The foundation for John Maclean’s ‘miracle’ is based on the insights of another brilliant chap in Australia named Ken Ware. A former world-champion body builder (Mr. Universe) himself, Ken had observed certain phenomena over the years about what happens when the body is placed under a controlled stress (induced by lifting very light weights in a specific way) causing the production of uncontrollable tremors in the body.
The fundamental insight Ken observed was that as a result of this particular tremor activity, the body re-organized itself, the affected body system UPGRADED itself. For example, if you had a frozen shoulder, after a tremor experience, the shoulder had more flex than prior to the tremor. Ken has frequently commented. “This is true for 100% of the people, 100% of the time.”
Ken Ware’s breakthrough insights are re-defining how we think about serious debilitations like spinal cord damage and even stroke. Fundamentally, Ken is utilizing the underlying principles of chaos theory. That is: the system will eventually and always re-organize itself into a more stable and robust system. When you increase a system’s complexity (ask it to do something new), you create new neural nets that have the potential to be better than the previous ones. Let me repeat: this is true for 100% of the people, 100% of the time.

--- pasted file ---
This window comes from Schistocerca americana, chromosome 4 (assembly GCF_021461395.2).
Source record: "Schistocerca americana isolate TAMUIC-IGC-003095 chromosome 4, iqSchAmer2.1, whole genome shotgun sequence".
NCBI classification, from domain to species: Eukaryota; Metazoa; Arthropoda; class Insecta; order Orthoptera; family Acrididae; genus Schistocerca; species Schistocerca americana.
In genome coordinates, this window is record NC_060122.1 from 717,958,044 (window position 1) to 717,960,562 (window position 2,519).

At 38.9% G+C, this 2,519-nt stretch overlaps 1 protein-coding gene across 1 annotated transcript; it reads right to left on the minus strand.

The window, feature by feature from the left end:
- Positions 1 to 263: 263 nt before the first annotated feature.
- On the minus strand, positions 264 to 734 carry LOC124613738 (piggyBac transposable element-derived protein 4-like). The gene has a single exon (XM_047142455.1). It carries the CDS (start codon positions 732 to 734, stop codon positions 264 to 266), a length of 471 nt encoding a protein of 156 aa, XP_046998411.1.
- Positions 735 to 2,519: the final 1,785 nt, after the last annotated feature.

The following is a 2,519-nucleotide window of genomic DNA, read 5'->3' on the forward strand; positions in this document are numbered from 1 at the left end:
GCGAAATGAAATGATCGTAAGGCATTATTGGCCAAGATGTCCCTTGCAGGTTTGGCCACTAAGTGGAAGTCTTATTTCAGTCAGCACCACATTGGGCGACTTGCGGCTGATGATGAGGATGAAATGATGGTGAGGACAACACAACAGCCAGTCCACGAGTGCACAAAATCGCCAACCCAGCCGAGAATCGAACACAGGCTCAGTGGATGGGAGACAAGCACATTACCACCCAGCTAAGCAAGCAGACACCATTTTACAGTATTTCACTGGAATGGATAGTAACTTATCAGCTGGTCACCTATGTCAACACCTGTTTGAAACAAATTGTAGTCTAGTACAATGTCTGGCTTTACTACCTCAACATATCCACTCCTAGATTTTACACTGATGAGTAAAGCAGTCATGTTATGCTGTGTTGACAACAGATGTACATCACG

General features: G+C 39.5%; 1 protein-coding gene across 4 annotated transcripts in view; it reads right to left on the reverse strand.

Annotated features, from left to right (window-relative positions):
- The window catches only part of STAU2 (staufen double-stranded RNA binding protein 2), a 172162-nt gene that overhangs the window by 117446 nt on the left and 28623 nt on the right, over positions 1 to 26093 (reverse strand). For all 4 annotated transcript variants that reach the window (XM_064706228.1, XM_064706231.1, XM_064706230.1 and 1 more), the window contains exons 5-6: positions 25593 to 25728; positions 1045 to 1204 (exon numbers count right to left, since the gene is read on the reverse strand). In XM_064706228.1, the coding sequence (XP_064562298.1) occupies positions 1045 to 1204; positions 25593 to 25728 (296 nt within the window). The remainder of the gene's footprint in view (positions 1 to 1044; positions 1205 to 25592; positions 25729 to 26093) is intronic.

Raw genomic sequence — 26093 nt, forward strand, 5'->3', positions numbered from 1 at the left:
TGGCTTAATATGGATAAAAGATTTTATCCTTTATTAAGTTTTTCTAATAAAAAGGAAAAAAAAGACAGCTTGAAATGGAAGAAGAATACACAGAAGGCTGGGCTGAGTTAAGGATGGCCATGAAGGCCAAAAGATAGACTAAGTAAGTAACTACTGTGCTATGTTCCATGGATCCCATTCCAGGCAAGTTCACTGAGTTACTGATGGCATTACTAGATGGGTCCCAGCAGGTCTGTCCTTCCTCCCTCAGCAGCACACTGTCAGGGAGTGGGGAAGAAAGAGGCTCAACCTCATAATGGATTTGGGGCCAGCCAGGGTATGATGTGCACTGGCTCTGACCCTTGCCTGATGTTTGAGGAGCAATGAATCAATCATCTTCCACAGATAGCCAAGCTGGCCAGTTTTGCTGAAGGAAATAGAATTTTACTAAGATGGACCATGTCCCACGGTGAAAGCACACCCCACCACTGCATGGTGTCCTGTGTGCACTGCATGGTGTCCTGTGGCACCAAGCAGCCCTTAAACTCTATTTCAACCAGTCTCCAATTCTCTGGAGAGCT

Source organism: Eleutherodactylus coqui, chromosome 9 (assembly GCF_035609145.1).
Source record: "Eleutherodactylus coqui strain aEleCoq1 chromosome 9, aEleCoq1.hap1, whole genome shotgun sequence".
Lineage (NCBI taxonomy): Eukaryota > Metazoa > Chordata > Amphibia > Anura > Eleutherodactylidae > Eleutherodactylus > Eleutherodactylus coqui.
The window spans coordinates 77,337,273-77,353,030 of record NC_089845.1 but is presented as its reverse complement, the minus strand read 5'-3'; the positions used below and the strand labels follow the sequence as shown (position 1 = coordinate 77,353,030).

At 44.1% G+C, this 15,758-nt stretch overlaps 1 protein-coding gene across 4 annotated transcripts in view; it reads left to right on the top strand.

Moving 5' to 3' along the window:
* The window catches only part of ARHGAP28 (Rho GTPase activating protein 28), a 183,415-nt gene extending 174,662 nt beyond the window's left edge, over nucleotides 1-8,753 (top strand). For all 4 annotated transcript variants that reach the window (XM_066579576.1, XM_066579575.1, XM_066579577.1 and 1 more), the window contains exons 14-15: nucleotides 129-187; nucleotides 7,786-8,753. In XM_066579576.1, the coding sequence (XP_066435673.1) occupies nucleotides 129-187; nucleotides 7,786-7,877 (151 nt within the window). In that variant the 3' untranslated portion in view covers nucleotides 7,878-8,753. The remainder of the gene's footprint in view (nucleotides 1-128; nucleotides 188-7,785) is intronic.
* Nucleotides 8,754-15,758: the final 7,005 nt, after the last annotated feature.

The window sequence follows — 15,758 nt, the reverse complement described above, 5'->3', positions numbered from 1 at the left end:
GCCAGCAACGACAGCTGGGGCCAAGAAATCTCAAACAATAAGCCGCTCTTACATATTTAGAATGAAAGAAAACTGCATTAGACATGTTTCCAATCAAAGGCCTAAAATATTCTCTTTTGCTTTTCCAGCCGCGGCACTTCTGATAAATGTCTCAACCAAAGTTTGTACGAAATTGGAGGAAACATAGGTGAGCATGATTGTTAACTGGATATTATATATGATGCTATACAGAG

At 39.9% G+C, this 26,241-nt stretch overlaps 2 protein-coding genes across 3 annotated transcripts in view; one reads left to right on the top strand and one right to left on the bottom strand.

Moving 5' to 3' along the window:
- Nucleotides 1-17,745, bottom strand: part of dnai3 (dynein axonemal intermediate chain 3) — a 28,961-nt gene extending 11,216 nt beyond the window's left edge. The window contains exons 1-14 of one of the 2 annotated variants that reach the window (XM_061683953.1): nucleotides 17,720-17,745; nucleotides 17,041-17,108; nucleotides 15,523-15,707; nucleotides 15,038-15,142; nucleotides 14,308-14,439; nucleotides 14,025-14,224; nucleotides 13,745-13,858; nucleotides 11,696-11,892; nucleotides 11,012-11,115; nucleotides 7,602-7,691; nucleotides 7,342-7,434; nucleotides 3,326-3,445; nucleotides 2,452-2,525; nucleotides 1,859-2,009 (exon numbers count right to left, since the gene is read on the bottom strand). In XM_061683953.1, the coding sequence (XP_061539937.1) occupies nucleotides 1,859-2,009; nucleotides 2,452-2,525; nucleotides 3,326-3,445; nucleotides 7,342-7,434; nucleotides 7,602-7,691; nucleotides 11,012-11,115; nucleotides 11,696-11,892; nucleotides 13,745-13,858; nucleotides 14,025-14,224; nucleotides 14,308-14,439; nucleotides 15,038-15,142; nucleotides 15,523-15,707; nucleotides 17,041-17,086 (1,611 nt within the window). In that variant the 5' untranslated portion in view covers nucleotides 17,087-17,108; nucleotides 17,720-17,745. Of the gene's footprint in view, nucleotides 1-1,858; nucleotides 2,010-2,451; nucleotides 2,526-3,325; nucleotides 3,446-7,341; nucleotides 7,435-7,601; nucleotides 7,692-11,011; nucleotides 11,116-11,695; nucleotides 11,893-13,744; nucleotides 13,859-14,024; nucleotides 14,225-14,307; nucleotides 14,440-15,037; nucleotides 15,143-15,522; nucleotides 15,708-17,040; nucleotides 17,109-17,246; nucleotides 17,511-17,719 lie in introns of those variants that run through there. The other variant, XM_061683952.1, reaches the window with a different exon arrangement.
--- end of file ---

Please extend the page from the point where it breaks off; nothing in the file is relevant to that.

What Does this Mean for Your Golf Game and Being an Old Dog?
There are several lessons to be learned from John Maclean and his miracle.
- First and foremost, you must be willing to change and recognize that it is possible. Imagine if John Maclean told Ken Ware. “Forget it, I’ve been in this wheel chair for 25 years and it is not possible for me to walk again.”
- Second is the lesson that we all can change, whenever we decide to. To begin changing, all that is necessary is to do what the science guys call ‘perturbing the system’. This means change what you are doing and interrupt the old patterns.
- To cause change, you must first de-stabilize the existing model and give it a chance to re-organize. YOU will ALWAYS change the system, especially if exposed to a consistent and new request.
At Graves Golf, we are supporting your change by providing you with a full set of complementary tools for you to interrupt the old patterns and establish new and more effective patterns. This means you will get better if you make a change.
We have available the following for you:
- New information (DVD’s, web-based information, webinars and individual coaching)
- New methods to train and learn (allowing you to perturb your system/mind/body)
- Training aids to support and integrate the new learning. (6-Iron Training Club, Alignment and Ball Position Trainer, Short Game Alignment Board and GGA Putting System)
- Support Systems – Schools around the country, webinars and On-line Academy via the 360 Program
If you are an ‘old dog’ and you want to learn some new tricks, I’d encourage you to get started now. If John Maclean can begin to retrain his body to walk after 25 years in a wheel chair, certainly you can begin to change your golf swing. You are NEVER too old to learn. Besides, maybe those new tricks will win you your next club championship, The A flight tourney or a beer from your foursome.
About the Author: Ron Cruickshank, PhD, is a GGA Master Instructor and Golf Coach in Toronto, Canada Go on-line and book a one day Moe Norman Golf Experience at Royal Ashburn Golf Club in Whitby, Ontario. He can be reached directly via phone at 647-892-4653 or email at: email@example.com